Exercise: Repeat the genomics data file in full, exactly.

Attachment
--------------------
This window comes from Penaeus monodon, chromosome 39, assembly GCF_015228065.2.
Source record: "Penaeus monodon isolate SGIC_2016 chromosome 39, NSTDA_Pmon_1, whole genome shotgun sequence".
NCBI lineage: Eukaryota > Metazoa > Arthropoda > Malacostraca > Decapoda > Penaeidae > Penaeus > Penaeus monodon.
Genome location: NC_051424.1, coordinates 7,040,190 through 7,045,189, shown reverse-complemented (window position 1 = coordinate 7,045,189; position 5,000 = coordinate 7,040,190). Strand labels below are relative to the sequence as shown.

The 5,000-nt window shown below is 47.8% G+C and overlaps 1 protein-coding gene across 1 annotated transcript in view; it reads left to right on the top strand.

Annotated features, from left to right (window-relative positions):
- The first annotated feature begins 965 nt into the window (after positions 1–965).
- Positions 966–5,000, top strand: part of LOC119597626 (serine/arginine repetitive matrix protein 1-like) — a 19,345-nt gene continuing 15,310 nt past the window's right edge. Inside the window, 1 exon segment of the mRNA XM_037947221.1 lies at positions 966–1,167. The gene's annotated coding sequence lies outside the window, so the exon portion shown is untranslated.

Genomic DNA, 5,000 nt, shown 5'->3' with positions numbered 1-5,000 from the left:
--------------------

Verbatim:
This window comes from Penaeus monodon, chromosome 39, assembly GCF_015228065.2.
Source record: "Penaeus monodon isolate SGIC_2016 chromosome 39, NSTDA_Pmon_1, whole genome shotgun sequence".
NCBI lineage: Eukaryota > Metazoa > Arthropoda > Malacostraca > Decapoda > Penaeidae > Penaeus > Penaeus monodon.
Genome location: NC_051424.1, coordinates 7,040,190 through 7,045,189, shown reverse-complemented (window position 1 = coordinate 7,045,189; position 5,000 = coordinate 7,040,190). Strand labels below are relative to the sequence as shown.

The 5,000-nt window shown below is 47.8% G+C and overlaps 1 protein-coding gene across 1 annotated transcript in view; it reads left to right on the top strand.

Annotated features, from left to right (window-relative positions):
- The first annotated feature begins 965 nt into the window (after positions 1–965).
- Positions 966–5,000, top strand: part of LOC119597626 (serine/arginine repetitive matrix protein 1-like) — a 19,345-nt gene continuing 15,310 nt past the window's right edge. Inside the window, 1 exon segment of the mRNA XM_037947221.1 lies at positions 966–1,167. The gene's annotated coding sequence lies outside the window, so the exon portion shown is untranslated.

Genomic DNA, 5,000 nt, shown 5'->3' with positions numbered 1-5,000 from the left: